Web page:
Bridging the Digital Risk Gap: How Collaboration Between IT and Risk Management Can Enhance Value Creation

September 16, 2019

Technology has long been integral to the success of any organization, but as the range of business applications and the pace of innovation have increased, so has the risk. As a result, it is vital that risk management and information technology professionals communicate with each other on a regular basis to ensure the risk associated with the use of technology is properly managed, the enterprise assets are protected, and the value of technological investments is maximized. But all too often, it seems like the two groups are speaking a different language—that is, if they
even speak at all.

ISACA® and RIMS have set out to bridge this gap by developing a joint report to help all parties collaborate and communicate more effectively so they can collectively bring more value to their organizations. This primer will help enhance the abilities of risk management and information technology professionals to speak the same language as they endeavor to incorporate the benefits and uncertainties associated with data and technology into the organization’s overall strategy in order to create value and counterbalance unwanted risks and outcomes.

Integrating IT and risk management professionals in an overall digital strategy team can add value through coordinated decision making that is:

  • Transparent, nimble and timely
  • Inclusive and representative of enterprise needs
  • Clearly defined in roles, accountability and decision-making authority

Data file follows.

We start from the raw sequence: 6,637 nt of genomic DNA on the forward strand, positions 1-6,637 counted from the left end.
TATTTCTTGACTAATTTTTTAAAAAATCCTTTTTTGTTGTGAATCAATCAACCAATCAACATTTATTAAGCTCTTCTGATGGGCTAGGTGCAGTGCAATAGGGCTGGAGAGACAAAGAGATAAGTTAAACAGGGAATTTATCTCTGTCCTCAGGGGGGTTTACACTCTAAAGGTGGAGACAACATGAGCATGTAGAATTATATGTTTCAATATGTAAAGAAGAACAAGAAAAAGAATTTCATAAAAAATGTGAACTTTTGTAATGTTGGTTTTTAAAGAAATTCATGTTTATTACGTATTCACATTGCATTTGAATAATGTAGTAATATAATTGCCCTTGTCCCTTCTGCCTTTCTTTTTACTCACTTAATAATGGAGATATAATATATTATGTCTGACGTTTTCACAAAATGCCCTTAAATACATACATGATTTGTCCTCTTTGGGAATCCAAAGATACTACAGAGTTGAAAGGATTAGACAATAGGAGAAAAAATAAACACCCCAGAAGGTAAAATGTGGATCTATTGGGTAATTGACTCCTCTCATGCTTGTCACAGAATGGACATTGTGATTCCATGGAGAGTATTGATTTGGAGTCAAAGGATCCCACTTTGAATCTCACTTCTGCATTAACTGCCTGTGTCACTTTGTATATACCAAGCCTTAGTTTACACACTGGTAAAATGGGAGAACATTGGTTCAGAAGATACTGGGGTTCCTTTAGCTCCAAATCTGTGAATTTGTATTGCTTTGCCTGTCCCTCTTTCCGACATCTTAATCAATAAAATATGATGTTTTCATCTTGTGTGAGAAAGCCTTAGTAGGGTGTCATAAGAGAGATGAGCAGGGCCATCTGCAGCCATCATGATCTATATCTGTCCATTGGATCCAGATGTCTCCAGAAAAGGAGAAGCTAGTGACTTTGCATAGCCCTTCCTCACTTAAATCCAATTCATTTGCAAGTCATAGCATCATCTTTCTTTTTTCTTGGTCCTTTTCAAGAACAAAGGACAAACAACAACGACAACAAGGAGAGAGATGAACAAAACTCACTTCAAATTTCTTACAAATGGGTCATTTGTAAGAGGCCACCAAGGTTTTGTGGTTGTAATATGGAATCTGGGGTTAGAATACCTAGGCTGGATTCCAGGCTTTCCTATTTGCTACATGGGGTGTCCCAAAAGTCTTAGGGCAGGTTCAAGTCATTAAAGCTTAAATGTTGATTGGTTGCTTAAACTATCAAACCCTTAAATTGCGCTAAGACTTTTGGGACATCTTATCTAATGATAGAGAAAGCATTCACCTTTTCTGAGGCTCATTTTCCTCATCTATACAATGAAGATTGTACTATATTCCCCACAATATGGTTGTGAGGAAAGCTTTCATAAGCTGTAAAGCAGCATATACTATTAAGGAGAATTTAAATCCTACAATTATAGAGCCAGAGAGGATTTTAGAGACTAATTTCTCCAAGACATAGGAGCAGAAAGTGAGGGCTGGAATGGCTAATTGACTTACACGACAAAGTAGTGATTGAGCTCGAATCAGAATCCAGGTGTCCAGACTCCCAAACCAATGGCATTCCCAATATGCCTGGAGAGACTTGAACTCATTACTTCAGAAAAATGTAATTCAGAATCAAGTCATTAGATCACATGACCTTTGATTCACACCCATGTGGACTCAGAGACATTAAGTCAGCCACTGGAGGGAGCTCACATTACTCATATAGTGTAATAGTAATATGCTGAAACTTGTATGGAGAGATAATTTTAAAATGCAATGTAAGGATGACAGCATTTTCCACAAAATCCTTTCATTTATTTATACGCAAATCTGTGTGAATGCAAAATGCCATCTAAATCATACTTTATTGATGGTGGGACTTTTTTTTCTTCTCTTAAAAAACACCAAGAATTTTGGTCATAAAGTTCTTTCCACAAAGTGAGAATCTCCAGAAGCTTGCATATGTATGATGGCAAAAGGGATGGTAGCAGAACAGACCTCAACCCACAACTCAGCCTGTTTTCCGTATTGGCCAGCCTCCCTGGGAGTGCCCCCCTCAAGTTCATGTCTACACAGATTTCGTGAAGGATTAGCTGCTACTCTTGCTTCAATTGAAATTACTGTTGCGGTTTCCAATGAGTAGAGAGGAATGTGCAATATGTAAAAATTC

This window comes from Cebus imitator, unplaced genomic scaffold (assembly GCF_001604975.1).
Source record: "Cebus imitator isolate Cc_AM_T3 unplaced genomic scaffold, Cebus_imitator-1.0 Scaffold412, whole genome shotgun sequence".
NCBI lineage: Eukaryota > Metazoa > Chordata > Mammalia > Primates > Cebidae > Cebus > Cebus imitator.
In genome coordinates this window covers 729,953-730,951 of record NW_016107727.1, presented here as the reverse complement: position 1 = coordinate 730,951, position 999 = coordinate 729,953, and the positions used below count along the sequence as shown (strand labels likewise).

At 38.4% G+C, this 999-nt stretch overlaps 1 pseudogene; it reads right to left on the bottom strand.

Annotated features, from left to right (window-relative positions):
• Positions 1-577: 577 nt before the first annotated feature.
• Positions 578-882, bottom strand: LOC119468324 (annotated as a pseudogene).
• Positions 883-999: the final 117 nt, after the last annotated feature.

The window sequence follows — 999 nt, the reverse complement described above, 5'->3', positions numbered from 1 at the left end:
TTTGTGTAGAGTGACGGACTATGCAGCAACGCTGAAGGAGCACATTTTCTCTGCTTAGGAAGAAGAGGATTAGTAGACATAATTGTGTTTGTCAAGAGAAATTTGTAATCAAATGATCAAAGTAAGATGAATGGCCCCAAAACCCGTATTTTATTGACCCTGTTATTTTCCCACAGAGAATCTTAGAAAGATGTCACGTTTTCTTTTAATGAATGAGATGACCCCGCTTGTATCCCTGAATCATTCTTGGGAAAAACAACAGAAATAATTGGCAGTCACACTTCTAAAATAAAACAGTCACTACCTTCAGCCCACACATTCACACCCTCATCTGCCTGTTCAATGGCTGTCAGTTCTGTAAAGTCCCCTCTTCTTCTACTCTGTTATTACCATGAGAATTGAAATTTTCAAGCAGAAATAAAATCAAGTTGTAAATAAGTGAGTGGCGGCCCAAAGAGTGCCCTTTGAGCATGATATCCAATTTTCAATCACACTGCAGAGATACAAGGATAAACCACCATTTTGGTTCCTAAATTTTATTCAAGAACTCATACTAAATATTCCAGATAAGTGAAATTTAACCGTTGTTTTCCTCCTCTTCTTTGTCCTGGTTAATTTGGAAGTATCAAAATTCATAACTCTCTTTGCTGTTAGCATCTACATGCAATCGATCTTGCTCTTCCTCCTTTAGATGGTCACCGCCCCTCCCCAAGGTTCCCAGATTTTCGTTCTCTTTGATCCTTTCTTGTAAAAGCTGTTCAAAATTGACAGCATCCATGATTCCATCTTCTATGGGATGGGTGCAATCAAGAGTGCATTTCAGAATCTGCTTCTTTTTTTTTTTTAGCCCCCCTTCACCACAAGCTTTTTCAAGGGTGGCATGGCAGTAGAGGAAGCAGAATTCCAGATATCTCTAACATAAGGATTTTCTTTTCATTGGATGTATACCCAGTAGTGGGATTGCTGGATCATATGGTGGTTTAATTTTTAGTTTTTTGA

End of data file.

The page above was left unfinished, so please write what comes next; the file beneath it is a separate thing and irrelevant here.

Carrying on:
• Forward-looking in its risk assessment and benefit analyses (and not primarily resource based)
  • Aligned to broader mission and strategy objectives
  • Based on a disciplined design approach
  • Open to interdependent thinking over functional thinking

To aid in common understanding, in addition to definitions of respective terminology that can found in Appendix B, a few basic definitions may be helpful to start. The terms “information security,” “cybersecurity” and “IT security” are often used interchangeably, but they actually have different meanings.

In this report, we use the term “information security” to define the people, processes and technology involved in protecting data (information) in any form—whether digital or on paper—through its creation, storage, transmission, exchange and destruction. Information security is part of an organization’s overall risk management approach and includes every operational and functional area along the entire value chain. At times, organizations view information security as an IT problem, but in truth everyone throughout an enterprise has a role to play in defining and managing the people, processes, technology and data the organization wishes to use and protect.

Included within the information security area is “cybersecurity,” a term used to describe the technologies, processes and practices designed to protect networks, computers, programs and data from attack, damage or unauthorized access. Cybersecurity deals specifically with the digital information an organization must protect from threats or other disruptions.

IT security” describes a function, as well as a method of implementing policies, procedures and systems to defend the confidentiality, integrity and availability of any digital information used, transmitted or stored throughout the organization’s environment. The term also applies to specific physical controls, hardware and software solutions used by IT departments to harden and manage the technology operations of the business.

Finally, we introduce the term “cyber value chain” to describe the digital and human processes and activities that cumulatively add discrete and new value for an organization and its customers.

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Digital Risk, IT, Risk Management